‘Ebola is real’: Uganda to trial vaccines and shut schools early to contain outbreak – BBC News
Mukesh Singh, right, head of an Ebola treatment center in Uganda runs towards a train as health workers try to distribute protective gear to protect against the deadly disease. (CRAIG PODLAD / AFP)
Uganda will start a trial of a vaccine to combat this year’s Ebola outbreak on Saturday, even as the head of an experimental hospital preparing to treat people infected with the deadly virus warned of a second attack.
The trial will put six people in intensive care – a small number compared with other Ebola outbreaks – while the next few days represent the opening phase into the next few years of a campaign to stop people becoming trapped in the country’s dense slums.
Ugandan health workers began distributing protective gear, goggles and gowns to help screen for symptoms and get treatment to those who need it from an experimental hospital the country set up, while officials in the capital of Kampala decided who would stay and who would leave.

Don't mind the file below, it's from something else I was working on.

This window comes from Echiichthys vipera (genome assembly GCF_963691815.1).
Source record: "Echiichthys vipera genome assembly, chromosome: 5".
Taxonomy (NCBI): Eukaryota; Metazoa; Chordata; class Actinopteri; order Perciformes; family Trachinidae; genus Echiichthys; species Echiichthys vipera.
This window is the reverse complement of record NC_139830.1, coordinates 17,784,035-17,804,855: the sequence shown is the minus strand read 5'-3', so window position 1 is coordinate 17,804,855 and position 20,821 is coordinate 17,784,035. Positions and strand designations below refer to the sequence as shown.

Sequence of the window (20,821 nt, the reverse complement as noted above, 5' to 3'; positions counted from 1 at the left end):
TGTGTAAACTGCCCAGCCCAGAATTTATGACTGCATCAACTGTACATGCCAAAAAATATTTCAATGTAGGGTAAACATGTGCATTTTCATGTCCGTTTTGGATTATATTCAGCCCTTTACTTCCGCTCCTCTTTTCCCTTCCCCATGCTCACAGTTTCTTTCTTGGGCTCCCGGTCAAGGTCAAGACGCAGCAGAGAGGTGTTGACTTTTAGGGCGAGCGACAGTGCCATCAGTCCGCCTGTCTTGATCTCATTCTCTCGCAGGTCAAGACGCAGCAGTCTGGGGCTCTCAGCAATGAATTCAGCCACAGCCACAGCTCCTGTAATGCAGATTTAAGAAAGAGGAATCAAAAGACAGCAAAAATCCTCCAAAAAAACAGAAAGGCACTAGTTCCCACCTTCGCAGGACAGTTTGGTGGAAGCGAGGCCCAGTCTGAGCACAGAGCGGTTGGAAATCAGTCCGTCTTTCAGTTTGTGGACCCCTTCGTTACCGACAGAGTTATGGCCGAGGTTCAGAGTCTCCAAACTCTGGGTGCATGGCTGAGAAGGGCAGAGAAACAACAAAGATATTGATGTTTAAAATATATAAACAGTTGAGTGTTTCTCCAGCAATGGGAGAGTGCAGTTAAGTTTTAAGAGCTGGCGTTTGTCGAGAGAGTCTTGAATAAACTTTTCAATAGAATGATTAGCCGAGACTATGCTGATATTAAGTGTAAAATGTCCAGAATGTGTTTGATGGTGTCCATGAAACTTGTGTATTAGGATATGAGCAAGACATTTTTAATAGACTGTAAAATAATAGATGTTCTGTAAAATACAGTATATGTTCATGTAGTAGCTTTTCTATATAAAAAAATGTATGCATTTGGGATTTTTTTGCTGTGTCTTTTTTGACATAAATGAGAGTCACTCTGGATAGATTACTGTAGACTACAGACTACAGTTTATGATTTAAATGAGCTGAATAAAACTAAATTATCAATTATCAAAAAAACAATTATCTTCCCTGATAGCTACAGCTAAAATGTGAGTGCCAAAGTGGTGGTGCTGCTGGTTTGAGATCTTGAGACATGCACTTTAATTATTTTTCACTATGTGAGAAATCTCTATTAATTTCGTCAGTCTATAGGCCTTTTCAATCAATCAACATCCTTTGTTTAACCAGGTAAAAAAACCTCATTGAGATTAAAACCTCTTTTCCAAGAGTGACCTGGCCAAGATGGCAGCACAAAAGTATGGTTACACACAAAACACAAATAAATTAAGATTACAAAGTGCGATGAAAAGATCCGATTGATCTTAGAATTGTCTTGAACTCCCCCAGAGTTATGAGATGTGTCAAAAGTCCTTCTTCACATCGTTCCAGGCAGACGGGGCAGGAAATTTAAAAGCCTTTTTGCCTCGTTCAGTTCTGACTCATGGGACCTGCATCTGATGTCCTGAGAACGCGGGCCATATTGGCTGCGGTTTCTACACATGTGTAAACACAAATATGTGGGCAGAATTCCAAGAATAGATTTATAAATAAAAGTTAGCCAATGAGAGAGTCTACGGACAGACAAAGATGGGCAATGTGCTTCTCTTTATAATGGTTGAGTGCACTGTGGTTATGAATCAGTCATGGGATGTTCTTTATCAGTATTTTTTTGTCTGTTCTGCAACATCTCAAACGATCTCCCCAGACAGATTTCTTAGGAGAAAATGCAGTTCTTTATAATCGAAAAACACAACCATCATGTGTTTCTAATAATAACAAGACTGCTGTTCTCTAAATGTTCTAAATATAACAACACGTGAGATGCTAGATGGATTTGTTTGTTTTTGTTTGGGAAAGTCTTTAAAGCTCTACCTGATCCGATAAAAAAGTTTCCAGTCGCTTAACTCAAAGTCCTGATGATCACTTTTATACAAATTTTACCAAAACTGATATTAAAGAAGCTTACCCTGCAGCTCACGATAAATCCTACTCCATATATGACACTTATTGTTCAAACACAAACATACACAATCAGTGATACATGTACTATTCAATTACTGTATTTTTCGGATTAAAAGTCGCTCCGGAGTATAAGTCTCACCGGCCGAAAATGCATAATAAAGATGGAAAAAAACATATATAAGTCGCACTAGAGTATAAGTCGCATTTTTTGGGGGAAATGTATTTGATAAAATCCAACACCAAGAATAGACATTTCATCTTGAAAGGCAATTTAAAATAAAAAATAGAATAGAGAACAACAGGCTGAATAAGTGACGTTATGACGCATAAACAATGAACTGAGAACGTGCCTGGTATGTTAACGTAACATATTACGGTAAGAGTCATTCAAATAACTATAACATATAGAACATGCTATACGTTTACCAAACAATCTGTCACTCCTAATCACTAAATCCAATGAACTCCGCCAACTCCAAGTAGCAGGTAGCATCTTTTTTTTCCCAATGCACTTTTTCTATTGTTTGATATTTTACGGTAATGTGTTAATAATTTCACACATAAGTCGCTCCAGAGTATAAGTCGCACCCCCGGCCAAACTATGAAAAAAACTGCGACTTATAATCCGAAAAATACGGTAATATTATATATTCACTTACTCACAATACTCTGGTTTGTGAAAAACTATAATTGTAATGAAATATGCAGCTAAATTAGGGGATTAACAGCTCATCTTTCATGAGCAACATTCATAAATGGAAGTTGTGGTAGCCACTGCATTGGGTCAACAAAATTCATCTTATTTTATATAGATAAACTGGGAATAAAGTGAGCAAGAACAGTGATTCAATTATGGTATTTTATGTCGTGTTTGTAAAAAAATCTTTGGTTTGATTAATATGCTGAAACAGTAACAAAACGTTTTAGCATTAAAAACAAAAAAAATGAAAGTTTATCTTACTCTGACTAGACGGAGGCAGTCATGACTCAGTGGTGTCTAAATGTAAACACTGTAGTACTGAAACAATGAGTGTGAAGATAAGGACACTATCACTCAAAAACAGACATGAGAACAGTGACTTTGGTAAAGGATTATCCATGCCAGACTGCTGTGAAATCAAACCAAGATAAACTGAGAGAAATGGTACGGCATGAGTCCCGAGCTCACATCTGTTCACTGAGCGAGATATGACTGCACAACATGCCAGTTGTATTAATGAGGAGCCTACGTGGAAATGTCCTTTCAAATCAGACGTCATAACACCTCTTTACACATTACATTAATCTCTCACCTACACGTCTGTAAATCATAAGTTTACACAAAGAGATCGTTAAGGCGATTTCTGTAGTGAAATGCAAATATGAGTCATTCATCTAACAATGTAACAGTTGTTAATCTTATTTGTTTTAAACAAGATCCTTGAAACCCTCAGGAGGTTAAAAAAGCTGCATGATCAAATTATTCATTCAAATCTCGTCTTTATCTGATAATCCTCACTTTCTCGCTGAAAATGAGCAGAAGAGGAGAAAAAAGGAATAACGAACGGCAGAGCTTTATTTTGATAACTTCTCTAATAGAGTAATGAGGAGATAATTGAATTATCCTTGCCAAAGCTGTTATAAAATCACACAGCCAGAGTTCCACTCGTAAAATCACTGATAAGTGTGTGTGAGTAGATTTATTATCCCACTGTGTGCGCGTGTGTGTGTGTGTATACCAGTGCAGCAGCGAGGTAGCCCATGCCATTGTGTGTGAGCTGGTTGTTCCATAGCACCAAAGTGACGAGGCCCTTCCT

Ugandan officials had earlier announced the trial was on, but it was unclear if the plan was under way as an ambulance sped towards a high-rise building where the trial will be held.
Uganda’s top Ebola doctor, Kizza Besigye, said the new trial would give the vaccine a fighting chance at a time when up to 5,000 people are being treated in isolation at a hospital in the West African nation.
“The vaccine is something we have never tried before this year. At this stage, the number of people treated in isolation is less than 5,000,” Besigye said.
“There is no vaccine against Ebola to date, and I believe it will be a new vaccine,” Besigye said in an interview with the BBC.
“The trial will give us a better idea as to how much people could benefit from